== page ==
Review by Harry Bower
How do you review a show which is completely improvised on the spot, and will never again be delivered to an audience in the same way? With great difficulty, it may not surprise you to learn. What’s not difficult though is that because it was a one-off, I can tell you about the plot in excruciating detail without worrying about giving away spoilers!
St Doctor’s Hospital is one of many improvised shows by The Free Association, an improv theatre company and school based in East London. Don’t be fooled by the seemingly restrictive title which is nothing more than a framework for the performers to base their elaborate and ridiculous narrative around, a narrative which is built literally in front of our eyes. The evening begins with a one-on-one conversation between one of the actors and a member of the audience, who serves as the muse for the show.
In the show I was at, the audience member picked was a Dungeons and Dragons (D&D) player, who told us in some detail about a character he’d invented and how he spends his spare time. His day job, it transpired, was also in theatre – looking after a bunch of six year olds in a creative workshop environment. And that is literally all there is to kick off the show – the performers do the rest in real-time.
And so the story which unfolded in front of me was one of 300 year old wizards, prophecies, 6 year old trainee doctors, and two nerds who love D&D and are drawn together in a fight to save the hospital from a non-distinct threat of evil. Throw in Jerry Seinfeld (because why not?), an internal affairs officer, a stray comedian who is kidnapped by one of the doctors, and a jocks versus nerds showdown – and you’ve got yourself a show.
Improv is not a new concept. These days it is not particularly rare. This improv though, is of an extremely high standard. The players are all clearly accomplished in their craft and have an excellent rapport with one another. The ability to be able to connect with each other on an instinctive and unspoken level is captivating, and more than once I found myself open mouthed at the creativity and sheer stupidity of the humour. I had only consumed one pint of beer and yet at times I found myself questioning my state of sobriety such is the chaos and imagination thrown out on-stage by the cast, with each tap-in and scene change bringing with it more hilarity and wit.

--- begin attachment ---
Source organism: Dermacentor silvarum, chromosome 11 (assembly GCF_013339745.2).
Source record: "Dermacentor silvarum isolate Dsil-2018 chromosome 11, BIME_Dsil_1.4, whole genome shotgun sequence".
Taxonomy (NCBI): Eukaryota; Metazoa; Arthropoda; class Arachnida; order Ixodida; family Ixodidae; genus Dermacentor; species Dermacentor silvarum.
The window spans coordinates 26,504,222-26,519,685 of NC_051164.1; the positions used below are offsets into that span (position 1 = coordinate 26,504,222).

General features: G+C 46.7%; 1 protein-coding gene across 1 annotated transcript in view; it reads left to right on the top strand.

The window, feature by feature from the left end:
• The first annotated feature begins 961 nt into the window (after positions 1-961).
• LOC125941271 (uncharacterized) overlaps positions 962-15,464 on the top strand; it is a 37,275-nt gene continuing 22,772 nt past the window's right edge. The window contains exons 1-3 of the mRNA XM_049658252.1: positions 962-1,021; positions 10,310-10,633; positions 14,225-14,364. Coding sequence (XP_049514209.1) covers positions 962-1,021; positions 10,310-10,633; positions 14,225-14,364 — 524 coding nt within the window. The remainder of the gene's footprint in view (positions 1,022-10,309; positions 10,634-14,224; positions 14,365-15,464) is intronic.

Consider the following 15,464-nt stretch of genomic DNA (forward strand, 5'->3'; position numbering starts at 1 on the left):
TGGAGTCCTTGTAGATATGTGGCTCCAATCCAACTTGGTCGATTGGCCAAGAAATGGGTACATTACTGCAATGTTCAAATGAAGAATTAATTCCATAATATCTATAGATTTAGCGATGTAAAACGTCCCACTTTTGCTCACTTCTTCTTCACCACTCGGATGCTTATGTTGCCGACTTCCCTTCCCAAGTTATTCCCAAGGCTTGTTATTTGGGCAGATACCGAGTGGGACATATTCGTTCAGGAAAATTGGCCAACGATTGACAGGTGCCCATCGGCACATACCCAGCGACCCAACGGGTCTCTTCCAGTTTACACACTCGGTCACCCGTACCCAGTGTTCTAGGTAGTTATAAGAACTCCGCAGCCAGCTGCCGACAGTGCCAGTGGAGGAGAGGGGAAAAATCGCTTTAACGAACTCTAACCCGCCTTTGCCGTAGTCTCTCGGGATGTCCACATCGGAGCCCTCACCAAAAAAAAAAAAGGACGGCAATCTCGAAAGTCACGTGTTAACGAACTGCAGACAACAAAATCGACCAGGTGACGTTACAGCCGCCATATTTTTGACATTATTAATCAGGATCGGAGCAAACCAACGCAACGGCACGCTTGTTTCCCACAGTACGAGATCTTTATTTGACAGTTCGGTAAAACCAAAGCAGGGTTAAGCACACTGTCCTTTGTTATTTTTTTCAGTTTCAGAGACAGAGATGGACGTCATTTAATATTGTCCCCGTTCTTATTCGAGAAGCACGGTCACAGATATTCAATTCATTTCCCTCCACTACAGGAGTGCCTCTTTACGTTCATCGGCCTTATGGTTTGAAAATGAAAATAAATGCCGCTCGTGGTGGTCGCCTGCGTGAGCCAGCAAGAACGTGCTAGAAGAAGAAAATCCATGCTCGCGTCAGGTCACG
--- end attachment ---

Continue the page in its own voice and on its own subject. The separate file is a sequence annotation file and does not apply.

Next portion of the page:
You have to marvel at the ability of the players to weave threads into one main plotline. Despite some branches of the story which ultimately lead nowhere, I was impressed by the continuity here and the recognisable recurring characters which the cast are able to craft on the spot. By the end of the hour long show you do find yourself bought-into the success or failure of particular individuals in the plot, which is a real achievement given their backstories are non-existent. A shout-out here also for the way in which the improv is structured, with flashbacks used in a really inventive and almost cartoon-like fashion (think Family Guy or How I Met Your Mother style).
The lighting was also used to great effect in a way which is almost editorial, fading blackouts indicating the end of a particular scene or to bail the actors out of trouble if they stumbled down a dialogue dead-end. Thankfully this only happened a couple of times but that’s in contrast to the rest of the show which was excellent, which is probably why it stood out.
I had an absolute ball at St Doctor’s Hospital. It reminded me why I love improvised comedy and how talented you must be to do it well. Good improvised comedy has you on the edge of your seat, waiting to see what happens next, without ever truly feeling like the show is in danger of derailment. You have to trust in the actors, that they will make you invest in the story with just enough passion that you care about what’s next, and that they will provide enough light-hearted comedy that you forget it could all go wrong with one bad prompt.
The Free Association players are all masters of their craft, and this show is a supreme demonstration of it. I’m already checking out the dates of their next show – and so should you.
St Doctor’s Hospital played at VAULT Festival 15-18 February 2023. Find out more: https://vaultfestival.com/events/st-doctors-hospital/.
For future information about The Free Association and to attend one of their other shows, workshops or training courses, visit: https://thefreeassociation.co.uk/.